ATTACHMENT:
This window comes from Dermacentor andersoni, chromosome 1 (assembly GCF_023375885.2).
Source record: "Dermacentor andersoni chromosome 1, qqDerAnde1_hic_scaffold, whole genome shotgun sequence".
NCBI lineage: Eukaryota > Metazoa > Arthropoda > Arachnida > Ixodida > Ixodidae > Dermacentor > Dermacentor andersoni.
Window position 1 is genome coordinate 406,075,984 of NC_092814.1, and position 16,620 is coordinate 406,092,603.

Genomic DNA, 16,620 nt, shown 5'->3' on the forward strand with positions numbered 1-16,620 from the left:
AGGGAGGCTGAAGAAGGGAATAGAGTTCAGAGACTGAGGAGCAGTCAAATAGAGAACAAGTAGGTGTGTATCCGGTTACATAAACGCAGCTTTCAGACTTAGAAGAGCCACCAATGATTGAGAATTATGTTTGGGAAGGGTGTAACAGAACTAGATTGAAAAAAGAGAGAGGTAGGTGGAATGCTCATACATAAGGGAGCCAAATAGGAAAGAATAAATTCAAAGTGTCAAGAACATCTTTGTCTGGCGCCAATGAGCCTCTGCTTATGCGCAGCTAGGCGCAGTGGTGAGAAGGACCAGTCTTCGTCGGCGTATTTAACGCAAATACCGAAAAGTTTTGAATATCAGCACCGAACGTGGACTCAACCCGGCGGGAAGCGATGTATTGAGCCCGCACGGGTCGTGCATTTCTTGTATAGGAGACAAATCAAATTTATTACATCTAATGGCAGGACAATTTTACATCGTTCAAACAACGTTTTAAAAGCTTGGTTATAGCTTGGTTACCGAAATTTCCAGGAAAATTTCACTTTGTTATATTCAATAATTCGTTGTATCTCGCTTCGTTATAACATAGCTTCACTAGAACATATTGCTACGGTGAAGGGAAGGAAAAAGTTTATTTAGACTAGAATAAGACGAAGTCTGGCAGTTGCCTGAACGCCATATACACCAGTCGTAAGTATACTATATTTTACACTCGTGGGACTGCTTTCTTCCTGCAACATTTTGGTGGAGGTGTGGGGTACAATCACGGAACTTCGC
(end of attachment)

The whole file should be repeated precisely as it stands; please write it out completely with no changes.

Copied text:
This window comes from Dermacentor andersoni, chromosome 1 (assembly GCF_023375885.2).
Source record: "Dermacentor andersoni chromosome 1, qqDerAnde1_hic_scaffold, whole genome shotgun sequence".
NCBI lineage: Eukaryota > Metazoa > Arthropoda > Arachnida > Ixodida > Ixodidae > Dermacentor > Dermacentor andersoni.
Window position 1 is genome coordinate 406,075,984 of NC_092814.1, and position 16,620 is coordinate 406,092,603.

Genomic DNA, 16,620 nt, shown 5'->3' on the forward strand with positions numbered 1-16,620 from the left:
AGGGAGGCTGAAGAAGGGAATAGAGTTCAGAGACTGAGGAGCAGTCAAATAGAGAACAAGTAGGTGTGTATCCGGTTACATAAACGCAGCTTTCAGACTTAGAAGAGCCACCAATGATTGAGAATTATGTTTGGGAAGGGTGTAACAGAACTAGATTGAAAAAAGAGAGAGGTAGGTGGAATGCTCATACATAAGGGAGCCAAATAGGAAAGAATAAATTCAAAGTGTCAAGAACATCTTTGTCTGGCGCCAATGAGCCTCTGCTTATGCGCAGCTAGGCGCAGTGGTGAGAAGGACCAGTCTTCGTCGGCGTATTTAACGCAAATACCGAAAAGTTTTGAATATCAGCACCGAACGTGGACTCAACCCGGCGGGAAGCGATGTATTGAGCCCGCACGGGTCGTGCATTTCTTGTATAGGAGACAAATCAAATTTATTACATCTAATGGCAGGACAATTTTACATCGTTCAAACAACGTTTTAAAAGCTTGGTTATAGCTTGGTTACCGAAATTTCCAGGAAAATTTCACTTTGTTATATTCAATAATTCGTTGTATCTCGCTTCGTTATAACATAGCTTCACTAGAACATATTGCTACGGTGAAGGGAAGGAAAAAGTTTATTTAGACTAGAATAAGACGAAGTCTGGCAGTTGCCTGAACGCCATATACACCAGTCGTAAGTATACTATATTTTACACTCGTGGGACTGCTTTCTTCCTGCAACATTTTGGTGGAGGTGTGGGGTACAATCACGGAACTTCGC